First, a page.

We are heartbroken to see Hmong villagers live in extreme poverty. Many families with 10 members live in 20-square-meter (215-square-feet) shabby houses made by bamboo and wood. They have only old saucepans for cooking on fire.

Children under 10 are dirty and have to go naked because they rarely bathe and have no clothes. Their parents leave them at home while they work all day on farms and in the forests. They return home in the evening and cook a dinner of corn, vegetables and also mice, snakes and birds they catch in the forests.

A four-member Hmong family lives in a leaf hut in Dien Bien Province. (Photo courtesy of Sr. Maria Do Thi Quyen)

An average family has five to seven children and some have as many as 10. Children have no access to education because the villages have few schools.

Hmong people lead a simple life and rarely complain about their living conditions.

We ask for money, clothes and food from benefactors and offer them to the villagers. We erect proper shelters for elderly people and the sick.

We also teach young people, especially women, living skills, food preparation and personal hygiene so that they can take care of their families.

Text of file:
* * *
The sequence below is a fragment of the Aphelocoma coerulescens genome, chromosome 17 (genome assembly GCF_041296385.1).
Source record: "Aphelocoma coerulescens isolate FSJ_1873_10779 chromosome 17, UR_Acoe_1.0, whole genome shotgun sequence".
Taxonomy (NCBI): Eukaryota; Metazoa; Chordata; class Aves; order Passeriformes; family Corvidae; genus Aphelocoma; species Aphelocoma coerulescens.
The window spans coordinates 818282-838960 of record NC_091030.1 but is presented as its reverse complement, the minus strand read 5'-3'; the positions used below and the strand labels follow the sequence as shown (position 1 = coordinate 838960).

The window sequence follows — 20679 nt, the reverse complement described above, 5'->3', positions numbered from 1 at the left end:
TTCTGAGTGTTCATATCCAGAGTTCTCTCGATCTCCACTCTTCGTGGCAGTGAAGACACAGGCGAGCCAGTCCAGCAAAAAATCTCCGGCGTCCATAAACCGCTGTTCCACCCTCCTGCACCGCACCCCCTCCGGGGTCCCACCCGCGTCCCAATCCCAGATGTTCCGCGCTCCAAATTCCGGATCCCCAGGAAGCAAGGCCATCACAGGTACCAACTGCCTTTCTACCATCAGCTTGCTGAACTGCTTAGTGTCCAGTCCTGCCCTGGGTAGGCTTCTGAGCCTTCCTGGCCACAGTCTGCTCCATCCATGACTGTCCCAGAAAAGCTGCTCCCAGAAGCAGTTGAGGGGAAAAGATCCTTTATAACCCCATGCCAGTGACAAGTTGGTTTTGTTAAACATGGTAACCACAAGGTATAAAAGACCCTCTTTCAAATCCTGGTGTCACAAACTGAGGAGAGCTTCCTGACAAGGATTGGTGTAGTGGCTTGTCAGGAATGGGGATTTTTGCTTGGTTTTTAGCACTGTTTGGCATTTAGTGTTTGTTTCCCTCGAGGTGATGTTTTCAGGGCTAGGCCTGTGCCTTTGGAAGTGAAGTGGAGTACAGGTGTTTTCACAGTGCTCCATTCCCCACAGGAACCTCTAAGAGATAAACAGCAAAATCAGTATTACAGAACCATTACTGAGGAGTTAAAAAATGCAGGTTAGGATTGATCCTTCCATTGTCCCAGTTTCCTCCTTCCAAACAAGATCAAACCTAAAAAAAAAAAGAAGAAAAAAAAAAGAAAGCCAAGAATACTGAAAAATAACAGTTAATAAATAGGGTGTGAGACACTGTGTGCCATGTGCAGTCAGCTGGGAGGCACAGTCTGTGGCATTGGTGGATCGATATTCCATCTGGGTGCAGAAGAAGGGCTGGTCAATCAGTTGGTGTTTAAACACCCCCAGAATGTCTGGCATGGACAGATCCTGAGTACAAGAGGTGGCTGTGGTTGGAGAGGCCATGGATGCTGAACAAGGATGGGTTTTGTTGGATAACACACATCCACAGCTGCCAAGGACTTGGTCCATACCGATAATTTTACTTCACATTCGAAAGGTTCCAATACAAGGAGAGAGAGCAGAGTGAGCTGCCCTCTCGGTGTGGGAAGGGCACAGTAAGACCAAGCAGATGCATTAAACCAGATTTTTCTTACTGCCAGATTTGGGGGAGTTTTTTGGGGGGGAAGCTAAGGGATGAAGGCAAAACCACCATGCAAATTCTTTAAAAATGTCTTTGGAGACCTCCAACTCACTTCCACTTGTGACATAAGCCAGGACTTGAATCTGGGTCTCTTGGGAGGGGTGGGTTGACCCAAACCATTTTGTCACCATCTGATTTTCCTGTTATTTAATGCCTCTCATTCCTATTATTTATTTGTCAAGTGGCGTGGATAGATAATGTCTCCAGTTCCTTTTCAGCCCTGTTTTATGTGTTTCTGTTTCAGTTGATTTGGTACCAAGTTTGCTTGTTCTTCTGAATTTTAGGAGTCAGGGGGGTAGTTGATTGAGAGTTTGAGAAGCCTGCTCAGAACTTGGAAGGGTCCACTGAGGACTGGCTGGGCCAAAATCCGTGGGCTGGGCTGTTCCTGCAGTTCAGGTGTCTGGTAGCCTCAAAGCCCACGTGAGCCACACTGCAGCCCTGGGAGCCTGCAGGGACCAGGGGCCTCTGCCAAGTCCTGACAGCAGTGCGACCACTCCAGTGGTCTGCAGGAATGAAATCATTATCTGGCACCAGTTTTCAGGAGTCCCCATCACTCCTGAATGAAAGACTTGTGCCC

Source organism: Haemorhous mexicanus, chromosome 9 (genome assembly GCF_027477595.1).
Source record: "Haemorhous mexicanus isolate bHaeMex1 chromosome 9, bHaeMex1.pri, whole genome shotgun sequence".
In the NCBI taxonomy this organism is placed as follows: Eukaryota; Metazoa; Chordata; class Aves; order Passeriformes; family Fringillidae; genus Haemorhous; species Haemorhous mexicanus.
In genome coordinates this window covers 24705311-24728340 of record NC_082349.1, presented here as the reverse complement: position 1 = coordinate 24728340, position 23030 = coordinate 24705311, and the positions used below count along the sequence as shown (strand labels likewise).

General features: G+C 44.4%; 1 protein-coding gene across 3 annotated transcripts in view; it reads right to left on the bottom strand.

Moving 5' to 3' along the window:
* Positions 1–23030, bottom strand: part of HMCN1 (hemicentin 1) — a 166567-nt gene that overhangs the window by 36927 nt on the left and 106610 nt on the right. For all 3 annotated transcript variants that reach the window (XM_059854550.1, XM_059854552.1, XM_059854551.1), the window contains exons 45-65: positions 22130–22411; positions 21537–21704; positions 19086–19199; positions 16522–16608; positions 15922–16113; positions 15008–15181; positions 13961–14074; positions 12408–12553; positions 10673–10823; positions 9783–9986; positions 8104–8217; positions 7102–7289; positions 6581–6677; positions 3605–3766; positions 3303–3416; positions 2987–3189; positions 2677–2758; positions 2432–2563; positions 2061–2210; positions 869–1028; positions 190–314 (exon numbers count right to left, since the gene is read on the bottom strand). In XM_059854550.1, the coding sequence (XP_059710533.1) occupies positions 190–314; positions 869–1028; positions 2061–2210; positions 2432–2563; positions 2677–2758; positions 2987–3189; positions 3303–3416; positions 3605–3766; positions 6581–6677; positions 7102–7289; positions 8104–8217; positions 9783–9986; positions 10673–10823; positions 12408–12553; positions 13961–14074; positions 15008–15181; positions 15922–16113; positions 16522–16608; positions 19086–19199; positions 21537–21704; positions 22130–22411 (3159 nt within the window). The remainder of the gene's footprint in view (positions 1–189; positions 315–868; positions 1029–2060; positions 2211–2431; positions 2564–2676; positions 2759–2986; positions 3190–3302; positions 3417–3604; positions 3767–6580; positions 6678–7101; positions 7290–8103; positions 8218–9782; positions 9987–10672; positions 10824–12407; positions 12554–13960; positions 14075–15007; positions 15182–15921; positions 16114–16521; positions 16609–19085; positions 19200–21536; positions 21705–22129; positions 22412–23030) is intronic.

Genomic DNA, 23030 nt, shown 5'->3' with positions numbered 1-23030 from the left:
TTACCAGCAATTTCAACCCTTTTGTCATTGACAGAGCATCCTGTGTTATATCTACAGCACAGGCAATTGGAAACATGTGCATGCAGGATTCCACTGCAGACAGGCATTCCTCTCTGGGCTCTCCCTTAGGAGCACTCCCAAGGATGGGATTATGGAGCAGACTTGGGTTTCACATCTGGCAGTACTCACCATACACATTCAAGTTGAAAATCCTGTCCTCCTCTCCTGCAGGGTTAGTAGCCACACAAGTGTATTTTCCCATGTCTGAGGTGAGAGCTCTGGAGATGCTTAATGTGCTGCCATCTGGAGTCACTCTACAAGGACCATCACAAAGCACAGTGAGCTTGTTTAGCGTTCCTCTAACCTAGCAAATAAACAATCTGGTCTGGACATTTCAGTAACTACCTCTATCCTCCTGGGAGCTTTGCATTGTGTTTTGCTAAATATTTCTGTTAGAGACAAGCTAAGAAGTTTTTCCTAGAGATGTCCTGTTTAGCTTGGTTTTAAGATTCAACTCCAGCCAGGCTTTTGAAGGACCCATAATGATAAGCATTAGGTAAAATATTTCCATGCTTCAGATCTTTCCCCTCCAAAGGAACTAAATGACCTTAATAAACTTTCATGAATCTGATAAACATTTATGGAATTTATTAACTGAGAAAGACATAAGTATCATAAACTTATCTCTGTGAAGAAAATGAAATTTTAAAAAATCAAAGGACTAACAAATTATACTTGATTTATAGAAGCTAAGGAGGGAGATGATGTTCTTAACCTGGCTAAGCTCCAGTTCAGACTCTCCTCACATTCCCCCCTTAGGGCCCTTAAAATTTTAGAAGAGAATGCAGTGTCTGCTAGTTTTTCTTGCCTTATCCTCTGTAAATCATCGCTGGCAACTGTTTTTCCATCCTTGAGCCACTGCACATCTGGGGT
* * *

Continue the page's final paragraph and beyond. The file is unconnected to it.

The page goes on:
What is your experience in evangelization?

First, we try to adapt ourselves to the local situations. We integrate ourselves into villagers' lifestyles. They offer us foods we have never eaten, such as insects and mice. We sit on the ground in their houses and use our hands to eat vegetables, corn or rice with chili and water. We share the same bowls with them.

We sleep on wooden planks full of clothes, which are seldom washed. Villagers have no toilets in their houses and relieve themselves in the open air and in forests. We have no choice but to follow their customs.

Sr. Maria Do Thi Quyen is given a place to sleep on a visit to a Hmong village. (Photo courtesy of Sr. Maria Do Thi Quyen)

Doing evangelization here means you must trust in God and let him lead you to places he wants, bravely overcome challenges and, especially, love the villagers.

Second, we train young people as catechists and lay leaders so that they can work with their villagers. They practice faith at their villages and protect us from dangers and government problems.

We are proud to lay the first foundations in these areas so that local clergy later may come to give pastoral care.

The diocese sets up a hostel for 50 students to go to public schools in Dien Bien Province. We hope to open other hostels in other places in the future.